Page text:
Measuring RNFL with OCT detects subtle differences in glaucoma progression


Optical coherence tomography detects abnormalities and progressive thinning of the retinal nerve fiber layer better than measurement of the visual fields.

It goes without saying that the features that are paramount for any optical coherence tomography (OCT) instruments are image quality and the abilities to identify artifacts and interpret scans regardless of the desired structures to be viewed or the disease process involved.

The various commercially available devices work in different ways and understanding those differences may matter during evaluations.

Truth in imaging

In order to ensure image quality in spectral-domain OCT, the tissue image should be in the top third of the scanning window and the tissue should appear as flat as possible.

The condition of the ocular media, including a dry cornea, refractive errors, cataracts, and vitreous opacities can adversely affect the image quality, according to Joel S. Schuman, MD, professor of ophthalmology, neuroscience and physiology, neural science, biomedical engineering and electrical and computer engineering, and chairman of ophthalmology, NYU Langone Health, NYU Grossman School of Medicine, New York.

According to the manufacturers, acceptable signal strengths and quality scores for the four most widely used OCT instruments are as follows: for the Cirrus (Carl Zeiss Meditec) and Avanti (Optovue), signal strengths of 6 or greater and 40 or greater, respectively, are acceptable and for Spectralis (Heidelberg Engineering and Triton, Topcon), quality scores of 20 or greater and 30 or greater are acceptable, according to Dr. Schuman.

In instruments in which acceptable images are not obtained, the results can be segmentation errors, i.e., incorrect measurements of tissue characteristics.

Ferreting out the faults

A number of these faults can play tricks on the eyes.

Blood vessel shadows are the products of vessels containing flowing blood. Mirror images or inverted images can result from the position in the scan window at which the image was acquired. Blinking artifacts, which appear as black bands across an image, indicate that the signal was interrupted during a blink or a segmentation error occurred, and eye movement artifacts can distort the shapes of the tissues in an image, Dr. Schuman explained.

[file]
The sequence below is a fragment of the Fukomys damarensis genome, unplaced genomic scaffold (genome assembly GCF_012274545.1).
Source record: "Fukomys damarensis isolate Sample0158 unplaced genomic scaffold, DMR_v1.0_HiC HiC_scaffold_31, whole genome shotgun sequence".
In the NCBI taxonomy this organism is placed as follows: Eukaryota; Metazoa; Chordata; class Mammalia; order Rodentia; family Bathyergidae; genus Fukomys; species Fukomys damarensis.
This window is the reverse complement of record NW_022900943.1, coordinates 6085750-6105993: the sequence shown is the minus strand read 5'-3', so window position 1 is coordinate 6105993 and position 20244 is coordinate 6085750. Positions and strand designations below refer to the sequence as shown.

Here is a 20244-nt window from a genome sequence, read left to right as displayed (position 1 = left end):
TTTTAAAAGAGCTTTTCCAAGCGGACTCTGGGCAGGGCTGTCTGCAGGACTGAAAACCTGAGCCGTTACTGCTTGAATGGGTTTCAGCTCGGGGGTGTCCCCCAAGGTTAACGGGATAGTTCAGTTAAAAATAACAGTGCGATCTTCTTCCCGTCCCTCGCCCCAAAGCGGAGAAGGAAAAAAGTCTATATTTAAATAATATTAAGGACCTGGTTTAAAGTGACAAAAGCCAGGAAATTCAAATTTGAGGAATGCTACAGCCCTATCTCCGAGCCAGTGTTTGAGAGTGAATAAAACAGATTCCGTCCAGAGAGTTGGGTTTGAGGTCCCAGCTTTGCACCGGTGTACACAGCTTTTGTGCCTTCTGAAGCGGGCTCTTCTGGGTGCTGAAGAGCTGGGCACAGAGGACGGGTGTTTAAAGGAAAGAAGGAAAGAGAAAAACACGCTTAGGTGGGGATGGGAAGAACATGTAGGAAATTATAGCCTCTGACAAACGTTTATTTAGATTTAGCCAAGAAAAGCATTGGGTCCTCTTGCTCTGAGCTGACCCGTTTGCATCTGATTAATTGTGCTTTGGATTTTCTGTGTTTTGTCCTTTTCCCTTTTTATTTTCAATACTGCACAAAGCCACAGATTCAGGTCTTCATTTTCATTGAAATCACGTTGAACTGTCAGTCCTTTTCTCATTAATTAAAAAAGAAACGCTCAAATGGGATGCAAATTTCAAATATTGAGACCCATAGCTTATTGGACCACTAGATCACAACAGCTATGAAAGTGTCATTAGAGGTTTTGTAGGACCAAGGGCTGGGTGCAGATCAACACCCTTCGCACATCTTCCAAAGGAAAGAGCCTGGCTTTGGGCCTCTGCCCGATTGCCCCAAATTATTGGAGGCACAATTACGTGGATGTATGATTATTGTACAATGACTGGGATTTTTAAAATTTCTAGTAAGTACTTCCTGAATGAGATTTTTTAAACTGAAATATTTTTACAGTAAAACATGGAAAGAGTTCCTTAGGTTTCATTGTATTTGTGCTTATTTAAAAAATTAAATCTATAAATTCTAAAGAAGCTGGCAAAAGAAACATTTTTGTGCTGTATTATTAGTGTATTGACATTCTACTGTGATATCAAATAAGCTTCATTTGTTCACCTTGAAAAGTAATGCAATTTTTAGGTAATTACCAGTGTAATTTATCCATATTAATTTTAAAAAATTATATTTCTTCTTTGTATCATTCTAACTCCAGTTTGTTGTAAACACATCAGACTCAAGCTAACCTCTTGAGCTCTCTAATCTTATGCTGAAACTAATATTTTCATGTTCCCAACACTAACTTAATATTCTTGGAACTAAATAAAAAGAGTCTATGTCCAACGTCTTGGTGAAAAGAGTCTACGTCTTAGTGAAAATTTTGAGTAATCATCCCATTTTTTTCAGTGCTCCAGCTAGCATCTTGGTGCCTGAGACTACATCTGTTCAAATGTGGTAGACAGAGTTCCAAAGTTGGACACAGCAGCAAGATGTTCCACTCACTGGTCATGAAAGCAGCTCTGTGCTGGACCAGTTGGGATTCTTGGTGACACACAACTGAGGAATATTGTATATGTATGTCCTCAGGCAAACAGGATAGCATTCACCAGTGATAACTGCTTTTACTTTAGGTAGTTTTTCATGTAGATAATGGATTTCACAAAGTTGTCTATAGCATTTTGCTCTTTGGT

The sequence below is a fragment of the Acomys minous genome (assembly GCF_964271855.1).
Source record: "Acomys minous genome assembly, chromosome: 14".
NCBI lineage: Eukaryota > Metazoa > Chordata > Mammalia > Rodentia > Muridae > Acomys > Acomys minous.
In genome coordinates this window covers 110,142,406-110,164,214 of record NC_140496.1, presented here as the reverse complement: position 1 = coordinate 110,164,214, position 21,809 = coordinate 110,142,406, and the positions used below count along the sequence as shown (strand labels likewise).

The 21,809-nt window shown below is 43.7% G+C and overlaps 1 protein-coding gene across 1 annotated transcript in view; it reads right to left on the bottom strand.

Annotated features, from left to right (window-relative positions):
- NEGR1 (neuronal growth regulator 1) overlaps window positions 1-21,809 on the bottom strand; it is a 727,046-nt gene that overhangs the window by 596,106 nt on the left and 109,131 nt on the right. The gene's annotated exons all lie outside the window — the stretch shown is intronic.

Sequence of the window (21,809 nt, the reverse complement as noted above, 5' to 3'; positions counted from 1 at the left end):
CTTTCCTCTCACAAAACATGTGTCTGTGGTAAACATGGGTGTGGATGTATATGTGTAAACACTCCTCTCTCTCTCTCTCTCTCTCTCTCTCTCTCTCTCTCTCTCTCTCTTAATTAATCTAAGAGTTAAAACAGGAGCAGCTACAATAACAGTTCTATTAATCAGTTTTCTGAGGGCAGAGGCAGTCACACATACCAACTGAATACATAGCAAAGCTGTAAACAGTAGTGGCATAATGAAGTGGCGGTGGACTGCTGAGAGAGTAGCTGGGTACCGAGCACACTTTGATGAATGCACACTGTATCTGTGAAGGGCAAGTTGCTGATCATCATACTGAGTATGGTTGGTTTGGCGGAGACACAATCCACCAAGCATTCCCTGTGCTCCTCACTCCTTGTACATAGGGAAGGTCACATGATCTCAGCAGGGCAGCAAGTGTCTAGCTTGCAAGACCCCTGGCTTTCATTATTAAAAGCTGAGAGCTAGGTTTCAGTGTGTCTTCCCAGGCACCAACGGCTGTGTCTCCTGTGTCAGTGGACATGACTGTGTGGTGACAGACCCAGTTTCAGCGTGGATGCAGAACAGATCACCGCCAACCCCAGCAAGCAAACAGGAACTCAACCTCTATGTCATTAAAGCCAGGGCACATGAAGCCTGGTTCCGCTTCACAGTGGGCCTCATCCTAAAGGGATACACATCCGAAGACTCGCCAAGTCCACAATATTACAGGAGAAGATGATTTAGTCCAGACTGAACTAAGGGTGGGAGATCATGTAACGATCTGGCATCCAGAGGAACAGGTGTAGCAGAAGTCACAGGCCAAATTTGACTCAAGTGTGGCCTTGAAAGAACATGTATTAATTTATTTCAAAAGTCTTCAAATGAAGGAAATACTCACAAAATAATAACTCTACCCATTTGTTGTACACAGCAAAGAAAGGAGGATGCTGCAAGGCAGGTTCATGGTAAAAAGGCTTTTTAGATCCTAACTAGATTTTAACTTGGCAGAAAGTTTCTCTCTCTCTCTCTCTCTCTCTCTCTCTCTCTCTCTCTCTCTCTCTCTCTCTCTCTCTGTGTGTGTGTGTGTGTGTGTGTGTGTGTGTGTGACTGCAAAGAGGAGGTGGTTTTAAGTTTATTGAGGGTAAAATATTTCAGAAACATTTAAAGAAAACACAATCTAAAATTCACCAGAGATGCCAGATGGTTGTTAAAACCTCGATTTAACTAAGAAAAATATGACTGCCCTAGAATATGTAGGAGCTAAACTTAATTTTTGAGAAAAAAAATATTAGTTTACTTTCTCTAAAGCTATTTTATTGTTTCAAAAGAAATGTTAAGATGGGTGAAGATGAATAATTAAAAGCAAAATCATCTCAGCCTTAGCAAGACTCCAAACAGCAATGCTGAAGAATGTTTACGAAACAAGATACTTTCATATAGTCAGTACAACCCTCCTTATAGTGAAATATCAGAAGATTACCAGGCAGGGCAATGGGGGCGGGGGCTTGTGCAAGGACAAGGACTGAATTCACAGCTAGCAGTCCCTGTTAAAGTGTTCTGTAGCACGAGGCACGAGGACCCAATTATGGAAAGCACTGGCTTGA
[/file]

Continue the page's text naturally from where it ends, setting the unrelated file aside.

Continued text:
Measuring the retinal nerve fiber layer (RNFL)

The health of this structure is assessed in a circular area centered on the optic nerve head. This area of measurement can be used on any of the previously mentioned instruments to obtain a robust assessment of the RNFL.

A volumetric measurement that includes the tissue beyond the old fashioned scan circle is best to determine the development of glaucoma as well as the shape and character of the abnormality, he said. When viewing output from the devices, abnormalities have a particular location and shape.

“This provides the clinician with confidence regarding whether an abnormality is indeed glaucoma,” Dr. Schuman explained. “If the abnormality is located in a place where glaucoma generally develops along with a pattern typically seen in glaucoma, there is a high likelihood that the abnormality is glaucomatous.”

Glaucoma progression

When evaluating glaucomatous progression over time, Cirrus contains the most complete glaucoma progression analysis software, according to Dr. Schuman. Data obtained from the extracted circumpapillary scan provide the average, superior, and inferior RNFL thicknesses and a statistical analysis that describes if there is a significant difference from “no change” in the regression line.

The changes in average cup-to-disc ratio are analyzed, and RNFL thickness profiles over time and on a specific day are provided analyzed for change over time. Another nice feature is a table of numerical values of the parameters for each visit with significant changes emphasized.

The Spectralis provides a serial analysis of progression, the results of which are depicted in graphs from a patient’s scan. No statistical program is included to document significant progression changes.

The Optovue provides changes in both the ganglion cell count (GCC) and the RNFL thickness. The changes in RNFL thickness are documented in a graph from baseline to the current day; the significant changes in the GCC are highlighted in a table. For both parameters, the device provides a statistical test for trend. “With each machine, when the RNFL becomes very thin, there is a floor effect, that is, the point at which the instrument can no longer measure the RNFL or the GCC,” Dr. Schuman cautioned.

“Clinicians must be careful and not be fooled into thinking that the patient is stable, when in fact the RNFL is so thin that the machine cannot determine that the glaucoma is worsening.”

Take-home points

OCT can detect structural RNFL abnormalities and progression. OCT outperforms measurement of the visual fields (VFs) in detecting progression in early glaucoma. VF progression can be measured even when the VF is normal. In cases of moderate and advanced glaucoma, RNFL progression rate decreases due to a floor effect. It is important to monitor both the RNFL and VF when assessing glaucoma progression, especially in patients with moderate to advanced disease,” Dr. Schuman summarized.

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